FORT KNOX, Ky. — The 140 members of the 2021-22 University of Louisville Cardinals football team visited Fort Knox June 16 to take on some leadership challenges, tour the Patton Museum and participate in a meet-and-greet with fans.
Team officials had originally planned to visit the installation June 9, but weather hampered their efforts. When they arrived on Wednesday, all the cards fell into place.
“This is something we’ve been talking about doing for a while,” said Cardinals Head Coach Scott Satterfield. “Last year, the pandemic happened so we had to push it back, but this year we were able to get it done. We’ve got a great relationship with the people at Fort Knox, and it’s good for us to be able to come down here and work on leadership and a good team-bonding experience.”
The Cardinals started their visit at the Field Leadership Reaction Course, where they were broken down into 11 teams. Each lane offers a unique set of challenges that requires problem-solving and leadership skills.
At Lane 5, a team of football players learned that a bridge had been destroyed and they had 20 minutes to get all of them and their equipment across the imaginary river by balancing on wooden boards. Their equipment included the boards as well as a barrel and dolly.
After several attempts and with the clock running out, the team came up with a final plan to forge the river. Taking his time, one player decided to hoist the simulated 200-pound barrel on his back and carefully negotiate the boards to the other side rather than roll it along the boards.
With just five minutes remaining, all teammates, equipment, and even the boards managed to safely make it to the other side. Major Gen. John Evans Jr., commanding general of U.S. Army Cadet Command and senior commander of Fort Knox, quietly watched as the team celebrated their success.
“That’s really good: switching things up, changing boards,” said Evans — “very well done.”
The Cardinals coach working with the team, Gunter Brewer, said his team performed well.
“We have a lot of team-building here, and we have a lot of problem-solving,” said Brewer. “Probably the physical part of it is not the issue for these guys; it’s the part of problem-solving and moving through it with trial and error.”
Brewer, who coaches the Cardinals’ wide receivers, said there are parallels between sports and the military that lend themselves to similar lessons.
“They have the same sense of discipline, the same sense of accomplishment and leadership to accomplish the mission and conquer the enemy — a different one every week,” said Brewer. “It’s been a great experience. It’s good to see them do something together with different leaders instead of the coaches doing it.”
After spending the morning at the leadership course, the players traveled to the General George Patton Museum for a new challenge: head-to-head combat against some of the Army’s best. While the bullets may not have been real, the competition to defeat some U.S. Army E-Sports team members certainly was.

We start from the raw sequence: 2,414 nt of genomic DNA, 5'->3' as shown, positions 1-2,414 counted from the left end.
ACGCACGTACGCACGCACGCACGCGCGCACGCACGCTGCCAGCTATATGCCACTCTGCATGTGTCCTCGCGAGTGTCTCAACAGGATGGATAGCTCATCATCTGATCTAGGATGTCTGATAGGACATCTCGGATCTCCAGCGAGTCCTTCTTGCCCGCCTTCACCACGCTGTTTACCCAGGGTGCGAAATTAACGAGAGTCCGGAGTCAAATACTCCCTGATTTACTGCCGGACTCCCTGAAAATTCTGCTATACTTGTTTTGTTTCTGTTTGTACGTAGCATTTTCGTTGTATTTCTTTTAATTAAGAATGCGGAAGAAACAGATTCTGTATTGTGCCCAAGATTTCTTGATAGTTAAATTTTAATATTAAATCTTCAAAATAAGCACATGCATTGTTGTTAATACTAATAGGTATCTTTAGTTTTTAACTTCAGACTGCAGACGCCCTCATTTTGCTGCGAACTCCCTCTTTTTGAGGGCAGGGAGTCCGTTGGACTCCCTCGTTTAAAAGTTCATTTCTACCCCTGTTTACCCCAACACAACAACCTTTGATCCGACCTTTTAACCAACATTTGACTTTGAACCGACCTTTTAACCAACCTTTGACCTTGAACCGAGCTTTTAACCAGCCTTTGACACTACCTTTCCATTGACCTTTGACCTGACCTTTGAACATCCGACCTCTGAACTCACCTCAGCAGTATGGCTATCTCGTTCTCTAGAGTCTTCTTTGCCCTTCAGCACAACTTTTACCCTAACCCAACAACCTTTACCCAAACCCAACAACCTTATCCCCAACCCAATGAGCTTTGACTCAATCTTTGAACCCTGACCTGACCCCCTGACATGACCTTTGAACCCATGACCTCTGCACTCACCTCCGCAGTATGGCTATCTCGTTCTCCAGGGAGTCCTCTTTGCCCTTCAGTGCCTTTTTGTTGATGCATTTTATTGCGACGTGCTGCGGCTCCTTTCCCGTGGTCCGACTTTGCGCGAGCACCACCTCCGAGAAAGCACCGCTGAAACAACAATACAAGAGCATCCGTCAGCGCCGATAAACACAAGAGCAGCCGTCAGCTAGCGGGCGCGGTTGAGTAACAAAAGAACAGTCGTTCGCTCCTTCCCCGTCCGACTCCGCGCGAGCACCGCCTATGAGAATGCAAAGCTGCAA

Five Cardinals heckled the Army gamers until the Call of Duty simulation began. Within a few short minutes, all five fell to the three gaming experts.
While they took on the gamers, other Cardinals signed autographs in front of the museum. Sharon Pence encouraged her son Trip and his friend to get as many signatures as they could on their footballs, posters, and later, caps.
“They love Louisville football, and they love football,” said Pence. “Because of COVID, Trip missed out on his first season of football, so this will be his first year he gets to. He got to do a summer camp at home, and he’s hooked.”
After several attempts, both boys had just about given up on getting a signature from Cardinals offensive lineman Caleb Chandler – featured on the poster. Chandler suddenly walked up to them, towering over both boys at 6’4”. Pence told Chandler that Trip didn’t like his first name, until Chandler shared with the boy that he had a brother named Trip.
Trip’s face lit up as Chandler knelt down and signed the poster.
After players toured the museum, they gathered in Abrams Auditorium to hear from Evans.
“My cadre had a good time working with you guys and we had some pretty weather today,” said Evans. “I was walking around watching as you were tackling our Field Leadership Reaction Course. You know, it’s important, this relationship we have between the UofL and Fort Knox.”
Evans told the college students that he sees education as an important part of the military life and touted the ROTC program that he leads as commander of Cadet Command. Evans also thanked Satterfield for bringing the team to the post.
Satterfield noted that his players are peers of the ROTC cadets who attend Cadet Summer Training and who test at the leadership reaction course. The battlefield lessons reflect some of the same successes on the football field.
“Obviously we’re playing a sport and they’re training to defend our country, but there are a lot of the same principles that we’re working with,” said Satterfield. “It’s a great correlation, and we’re honored to be able to come over here and do a little bit of training.
“And we’re all doing this training so we can get some wins.”
Editor’s Note: For more photos, go to the official Flickr page at https://www.flickr.com/photos/fortknoxky/albums/72157719420357058.